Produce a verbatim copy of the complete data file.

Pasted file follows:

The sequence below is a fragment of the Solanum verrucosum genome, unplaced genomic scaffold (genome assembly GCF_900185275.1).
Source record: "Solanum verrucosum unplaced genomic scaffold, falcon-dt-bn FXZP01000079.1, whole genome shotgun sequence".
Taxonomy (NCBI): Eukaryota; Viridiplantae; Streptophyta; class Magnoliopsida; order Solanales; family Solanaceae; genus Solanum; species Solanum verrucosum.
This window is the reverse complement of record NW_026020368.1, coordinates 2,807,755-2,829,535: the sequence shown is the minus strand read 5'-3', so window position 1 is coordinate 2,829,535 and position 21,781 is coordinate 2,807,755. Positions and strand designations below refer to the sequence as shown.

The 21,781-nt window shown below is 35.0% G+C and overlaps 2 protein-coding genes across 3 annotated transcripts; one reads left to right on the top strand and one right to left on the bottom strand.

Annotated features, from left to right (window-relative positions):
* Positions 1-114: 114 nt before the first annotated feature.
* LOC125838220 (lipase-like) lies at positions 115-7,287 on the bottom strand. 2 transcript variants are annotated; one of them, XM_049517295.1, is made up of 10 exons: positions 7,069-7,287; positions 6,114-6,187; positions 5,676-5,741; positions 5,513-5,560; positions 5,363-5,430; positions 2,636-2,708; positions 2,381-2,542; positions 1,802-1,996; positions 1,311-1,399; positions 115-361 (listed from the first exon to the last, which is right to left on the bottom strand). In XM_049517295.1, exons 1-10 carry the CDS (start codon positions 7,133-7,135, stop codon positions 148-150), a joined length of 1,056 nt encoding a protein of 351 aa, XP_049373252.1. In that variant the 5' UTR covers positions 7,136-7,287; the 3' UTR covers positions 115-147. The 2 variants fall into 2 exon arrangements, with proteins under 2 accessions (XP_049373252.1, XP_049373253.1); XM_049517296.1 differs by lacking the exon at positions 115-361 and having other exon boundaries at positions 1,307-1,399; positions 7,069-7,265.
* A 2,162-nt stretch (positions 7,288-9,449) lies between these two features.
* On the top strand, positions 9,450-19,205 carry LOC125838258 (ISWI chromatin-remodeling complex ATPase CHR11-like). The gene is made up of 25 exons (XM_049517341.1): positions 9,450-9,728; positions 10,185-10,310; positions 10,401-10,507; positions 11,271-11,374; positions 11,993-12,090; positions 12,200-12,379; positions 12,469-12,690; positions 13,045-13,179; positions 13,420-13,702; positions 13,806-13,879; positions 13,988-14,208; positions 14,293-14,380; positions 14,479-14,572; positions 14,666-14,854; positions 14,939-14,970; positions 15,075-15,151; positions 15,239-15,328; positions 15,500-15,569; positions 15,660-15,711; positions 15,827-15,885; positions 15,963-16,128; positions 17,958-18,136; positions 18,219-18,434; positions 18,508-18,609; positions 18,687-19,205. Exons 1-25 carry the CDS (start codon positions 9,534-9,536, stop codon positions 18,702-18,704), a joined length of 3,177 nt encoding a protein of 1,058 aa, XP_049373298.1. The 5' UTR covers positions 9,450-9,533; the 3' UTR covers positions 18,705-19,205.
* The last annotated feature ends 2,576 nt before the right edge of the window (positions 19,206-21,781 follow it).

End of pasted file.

The sequence below is a fragment of the Solanum verrucosum genome, unplaced genomic scaffold (genome assembly GCF_900185275.1).
Source record: "Solanum verrucosum unplaced genomic scaffold, falcon-dt-bn FXZP01000079.1, whole genome shotgun sequence".
Taxonomy (NCBI): Eukaryota; Viridiplantae; Streptophyta; class Magnoliopsida; order Solanales; family Solanaceae; genus Solanum; species Solanum verrucosum.
This window is the reverse complement of record NW_026020368.1, coordinates 2,807,755-2,829,535: the sequence shown is the minus strand read 5'-3', so window position 1 is coordinate 2,829,535 and position 21,781 is coordinate 2,807,755. Positions and strand designations below refer to the sequence as shown.

The 21,781-nt window shown below is 35.0% G+C and overlaps 2 protein-coding genes across 3 annotated transcripts; one reads left to right on the top strand and one right to left on the bottom strand.

Annotated features, from left to right (window-relative positions):
* Positions 1-114: 114 nt before the first annotated feature.
* LOC125838220 (lipase-like) lies at positions 115-7,287 on the bottom strand. 2 transcript variants are annotated; one of them, XM_049517295.1, is made up of 10 exons: positions 7,069-7,287; positions 6,114-6,187; positions 5,676-5,741; positions 5,513-5,560; positions 5,363-5,430; positions 2,636-2,708; positions 2,381-2,542; positions 1,802-1,996; positions 1,311-1,399; positions 115-361 (listed from the first exon to the last, which is right to left on the bottom strand). In XM_049517295.1, exons 1-10 carry the CDS (start codon positions 7,133-7,135, stop codon positions 148-150), a joined length of 1,056 nt encoding a protein of 351 aa, XP_049373252.1. In that variant the 5' UTR covers positions 7,136-7,287; the 3' UTR covers positions 115-147. The 2 variants fall into 2 exon arrangements, with proteins under 2 accessions (XP_049373252.1, XP_049373253.1); XM_049517296.1 differs by lacking the exon at positions 115-361 and having other exon boundaries at positions 1,307-1,399; positions 7,069-7,265.
* A 2,162-nt stretch (positions 7,288-9,449) lies between these two features.
* On the top strand, positions 9,450-19,205 carry LOC125838258 (ISWI chromatin-remodeling complex ATPase CHR11-like). The gene is made up of 25 exons (XM_049517341.1): positions 9,450-9,728; positions 10,185-10,310; positions 10,401-10,507; positions 11,271-11,374; positions 11,993-12,090; positions 12,200-12,379; positions 12,469-12,690; positions 13,045-13,179; positions 13,420-13,702; positions 13,806-13,879; positions 13,988-14,208; positions 14,293-14,380; positions 14,479-14,572; positions 14,666-14,854; positions 14,939-14,970; positions 15,075-15,151; positions 15,239-15,328; positions 15,500-15,569; positions 15,660-15,711; positions 15,827-15,885; positions 15,963-16,128; positions 17,958-18,136; positions 18,219-18,434; positions 18,508-18,609; positions 18,687-19,205. Exons 1-25 carry the CDS (start codon positions 9,534-9,536, stop codon positions 18,702-18,704), a joined length of 3,177 nt encoding a protein of 1,058 aa, XP_049373298.1. The 5' UTR covers positions 9,450-9,533; the 3' UTR covers positions 18,705-19,205.
* The last annotated feature ends 2,576 nt before the right edge of the window (positions 19,206-21,781 follow it).